Recently there has been some minor controversy regarding the use of milk thistle in women
with a history of breast cancer. Is there any validity to these concerns? Not really. It is just
confusing to the consumer. For example, the susan G. komen for the Cure® website
(ww5.komen.org/BreastCancer/Milkthistle.html) states the following: “theoretically, because milk
thistle plant extract might have estrogenic effects, women with hormone sensitive conditions should
avoid milk thistle above ground parts. . . the more commonly used milk thistle seed extracts are
not known to have estrogenic effects.”
The Problem with Fuzzy Logic
What is sad is that such cautions may keep women who really could benefit from taking a milk
thistle extract from doing so. yes, the common milk thistle extracts are made from the seed. so,
these cautions popping up on many websites as well as newsletters are really irrelevant. On the
flip side, the research is quite promising on using milk thistle extract as both a preventive
substance as well as a possible therapeutic aid in breast cancer patients. some of the
beneficial effects noted in the many scientific investigations of milk thistle extracts containing
silymarin and its major constituent, silibinin, include:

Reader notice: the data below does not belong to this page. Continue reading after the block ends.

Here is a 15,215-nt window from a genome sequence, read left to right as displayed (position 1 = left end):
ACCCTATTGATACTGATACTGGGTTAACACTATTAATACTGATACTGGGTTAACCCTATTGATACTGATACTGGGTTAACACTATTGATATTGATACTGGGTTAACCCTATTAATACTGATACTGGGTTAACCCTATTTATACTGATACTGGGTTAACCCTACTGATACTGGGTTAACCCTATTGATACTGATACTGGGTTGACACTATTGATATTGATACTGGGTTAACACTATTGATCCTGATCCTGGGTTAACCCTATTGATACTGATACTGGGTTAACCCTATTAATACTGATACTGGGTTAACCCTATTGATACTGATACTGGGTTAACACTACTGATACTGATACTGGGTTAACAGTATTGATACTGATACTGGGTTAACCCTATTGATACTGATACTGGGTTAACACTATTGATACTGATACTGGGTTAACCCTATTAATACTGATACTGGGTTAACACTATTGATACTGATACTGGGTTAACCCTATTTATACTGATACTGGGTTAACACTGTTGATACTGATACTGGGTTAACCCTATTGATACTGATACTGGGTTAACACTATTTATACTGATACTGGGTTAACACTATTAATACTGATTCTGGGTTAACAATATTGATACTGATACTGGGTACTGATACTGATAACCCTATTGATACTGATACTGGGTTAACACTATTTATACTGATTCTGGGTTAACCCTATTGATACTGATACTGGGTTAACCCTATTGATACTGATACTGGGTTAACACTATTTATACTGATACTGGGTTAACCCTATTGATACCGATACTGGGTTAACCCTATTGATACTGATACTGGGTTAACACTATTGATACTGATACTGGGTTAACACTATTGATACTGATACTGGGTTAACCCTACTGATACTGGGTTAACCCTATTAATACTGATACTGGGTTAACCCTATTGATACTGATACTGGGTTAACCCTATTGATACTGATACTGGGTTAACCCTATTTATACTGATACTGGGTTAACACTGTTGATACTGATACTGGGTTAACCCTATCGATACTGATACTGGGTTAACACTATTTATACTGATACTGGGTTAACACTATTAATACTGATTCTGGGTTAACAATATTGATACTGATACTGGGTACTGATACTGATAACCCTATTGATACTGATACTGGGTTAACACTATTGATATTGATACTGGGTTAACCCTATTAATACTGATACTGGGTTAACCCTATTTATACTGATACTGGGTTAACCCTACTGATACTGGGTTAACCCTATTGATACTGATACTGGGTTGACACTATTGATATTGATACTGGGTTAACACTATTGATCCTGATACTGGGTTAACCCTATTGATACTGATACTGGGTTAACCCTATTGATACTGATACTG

• Prevention of the expression of genes and enzymes pivotal in breast cancer development.
• Inhibition of breast cancer cell growth and the inhibition of key pathways that cancer cells
use to grow.
• Promotion of apoptosis (programmed cell death) in breast cancer cells.
Unregulated protein synthesis is a key event in the development of breast cancer. Regulation of
protein synthesis is required for cell growth, proliferation, differentiation and cellular
homeostasis. loss of this regulation leads to excessive cell growth in cancer cells, the greater
the loss the more aggressive the cancer. the primary regulator is messenger RNa (mRNa) which in
turn is influenced by translation initiation factors that lead to the expression of the code on
the mRNa. silibinin has been shown to block the signaling of these translation initiation factors
in a new and very novel manner. this is a very specific molecular mechanism of how silibinin can
of cells that have been transformed into cancerous cells.